• Improvement of data systems in terms of timeliness, relevance to parents and families, and accountability for outcomes that strengthen the quality of family engagement.

Foster a Continuum of Family, School, and Community Partnerships

From their deliberations, a new definition of family engagement emerged—one intended to catalyze innovative national policies and programs to help ensure the highest quality of educational opportunities from birth through young adulthood.

Realizing that those opportunities will require partnerships among families, schools, and communities to promote kindergarten readiness, improve schools, and increase student achievement, the definition calls for

  • Shared responsibility on the part of schools and other community agencies and organizations that commit themselves to engaging families in meaningful and culturally respectful ways;
  • A continuum of engagement across a child's life, from Early Head Start programs to readiness for college by high school graduation; and
  • Reinforcement of learning in multiple settings—at home, in prekindergarten programs, in school and extended learning programs, in faith-based institutions, and in community programs.

In March 2010, the Working Group released Taking Leadership, Innovating Change: Profiles in Family, School, and Community Engagement, a compendium of 12 innovations in family involvement that are advancing student learning. As a group, the innovations "engage families along a continuum, drawing in hard-to-engage parents, ... supporting and reinforcing involved families, ... and empowering parent leaders to transform schools."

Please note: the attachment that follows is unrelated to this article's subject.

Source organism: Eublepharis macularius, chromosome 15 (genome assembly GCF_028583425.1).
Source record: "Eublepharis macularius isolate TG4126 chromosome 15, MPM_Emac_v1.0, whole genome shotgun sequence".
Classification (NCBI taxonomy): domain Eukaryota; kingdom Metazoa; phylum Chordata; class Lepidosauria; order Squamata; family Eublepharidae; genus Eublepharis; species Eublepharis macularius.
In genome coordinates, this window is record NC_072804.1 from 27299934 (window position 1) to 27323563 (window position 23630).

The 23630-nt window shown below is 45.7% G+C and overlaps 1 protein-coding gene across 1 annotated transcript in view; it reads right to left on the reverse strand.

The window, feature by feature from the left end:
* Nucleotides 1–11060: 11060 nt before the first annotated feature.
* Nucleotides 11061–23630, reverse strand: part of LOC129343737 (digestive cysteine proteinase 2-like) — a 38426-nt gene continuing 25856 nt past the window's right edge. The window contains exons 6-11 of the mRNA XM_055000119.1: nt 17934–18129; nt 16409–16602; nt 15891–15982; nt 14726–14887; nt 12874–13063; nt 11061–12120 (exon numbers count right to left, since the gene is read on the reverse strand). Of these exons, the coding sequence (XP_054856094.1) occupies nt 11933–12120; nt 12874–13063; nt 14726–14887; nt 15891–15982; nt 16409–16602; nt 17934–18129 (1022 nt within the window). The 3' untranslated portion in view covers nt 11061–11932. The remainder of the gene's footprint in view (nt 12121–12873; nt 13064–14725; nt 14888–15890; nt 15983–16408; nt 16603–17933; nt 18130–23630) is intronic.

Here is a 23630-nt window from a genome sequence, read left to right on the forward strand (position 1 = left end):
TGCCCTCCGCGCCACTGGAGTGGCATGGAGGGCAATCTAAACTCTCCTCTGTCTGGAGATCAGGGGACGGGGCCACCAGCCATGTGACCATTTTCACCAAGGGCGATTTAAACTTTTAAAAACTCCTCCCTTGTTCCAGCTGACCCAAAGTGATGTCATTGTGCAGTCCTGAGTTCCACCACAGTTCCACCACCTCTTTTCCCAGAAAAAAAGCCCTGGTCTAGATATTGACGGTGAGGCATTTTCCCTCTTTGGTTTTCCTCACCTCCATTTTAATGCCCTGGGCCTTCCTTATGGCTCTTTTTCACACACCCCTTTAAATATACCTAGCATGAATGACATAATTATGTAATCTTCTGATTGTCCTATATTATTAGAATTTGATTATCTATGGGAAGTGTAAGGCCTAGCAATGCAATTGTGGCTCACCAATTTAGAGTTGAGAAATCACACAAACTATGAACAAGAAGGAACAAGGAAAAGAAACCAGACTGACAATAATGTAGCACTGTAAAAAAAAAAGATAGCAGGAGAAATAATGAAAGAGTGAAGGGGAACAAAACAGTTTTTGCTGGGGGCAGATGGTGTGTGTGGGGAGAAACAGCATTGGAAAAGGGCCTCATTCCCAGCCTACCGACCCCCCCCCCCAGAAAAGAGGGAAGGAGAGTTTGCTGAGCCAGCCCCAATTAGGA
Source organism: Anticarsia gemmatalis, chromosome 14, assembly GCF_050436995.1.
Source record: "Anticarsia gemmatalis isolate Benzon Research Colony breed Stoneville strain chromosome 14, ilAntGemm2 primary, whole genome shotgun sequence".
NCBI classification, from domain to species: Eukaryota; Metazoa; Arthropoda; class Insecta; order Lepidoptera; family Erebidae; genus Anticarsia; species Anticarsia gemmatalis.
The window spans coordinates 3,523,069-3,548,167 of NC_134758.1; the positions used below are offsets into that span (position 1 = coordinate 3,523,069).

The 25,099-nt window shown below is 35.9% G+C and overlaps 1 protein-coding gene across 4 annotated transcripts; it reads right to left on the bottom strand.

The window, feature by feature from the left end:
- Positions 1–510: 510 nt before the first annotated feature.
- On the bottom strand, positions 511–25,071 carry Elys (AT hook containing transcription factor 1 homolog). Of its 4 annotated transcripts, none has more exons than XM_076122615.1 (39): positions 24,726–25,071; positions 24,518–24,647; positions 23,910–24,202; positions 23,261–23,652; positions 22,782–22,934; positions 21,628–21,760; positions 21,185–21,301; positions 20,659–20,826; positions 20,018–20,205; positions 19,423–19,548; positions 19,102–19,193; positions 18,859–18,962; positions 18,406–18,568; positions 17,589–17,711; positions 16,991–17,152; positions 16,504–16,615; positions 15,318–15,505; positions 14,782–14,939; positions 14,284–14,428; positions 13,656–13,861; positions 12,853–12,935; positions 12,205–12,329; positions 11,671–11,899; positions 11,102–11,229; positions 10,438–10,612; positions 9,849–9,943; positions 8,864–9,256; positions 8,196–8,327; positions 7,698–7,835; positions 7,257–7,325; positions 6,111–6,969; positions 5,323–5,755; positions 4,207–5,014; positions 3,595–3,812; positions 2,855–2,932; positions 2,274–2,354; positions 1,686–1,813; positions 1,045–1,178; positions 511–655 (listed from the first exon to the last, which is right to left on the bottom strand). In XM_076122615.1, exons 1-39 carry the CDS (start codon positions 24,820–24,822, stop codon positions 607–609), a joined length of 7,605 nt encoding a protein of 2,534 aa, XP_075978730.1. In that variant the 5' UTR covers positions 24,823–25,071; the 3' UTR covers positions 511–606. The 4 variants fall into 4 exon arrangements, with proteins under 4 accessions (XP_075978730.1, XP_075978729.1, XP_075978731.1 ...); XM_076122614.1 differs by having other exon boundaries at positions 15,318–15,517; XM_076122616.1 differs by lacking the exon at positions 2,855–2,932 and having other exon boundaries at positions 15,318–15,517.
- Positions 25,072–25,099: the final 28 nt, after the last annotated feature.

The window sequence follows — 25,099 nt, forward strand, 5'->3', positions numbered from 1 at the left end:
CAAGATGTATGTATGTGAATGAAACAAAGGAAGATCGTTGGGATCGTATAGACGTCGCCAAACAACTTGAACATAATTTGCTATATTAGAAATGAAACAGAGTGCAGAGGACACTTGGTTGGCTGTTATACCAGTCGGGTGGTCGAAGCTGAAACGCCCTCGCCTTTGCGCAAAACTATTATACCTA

Taken together, the Working Group's examples represent a vision of family, school, and community engagement as a shared responsibility and a continuous process that takes into account the multiple settings in which learning occurs and the education process that goes from cradle to career.

Klea Scharberg

Middle Grades Roundup

Ah, middle grades ... a complex, challenging, and confusing time in adolescence. Also a complex, challenging, and confusing age for adults to support and develop! In April we looked at the crucial importance of this childhood stage. Supporting students as they transition physically, cognitively, emotionally, and socially is key to ensuring that they are successful and healthy in high school and beyond.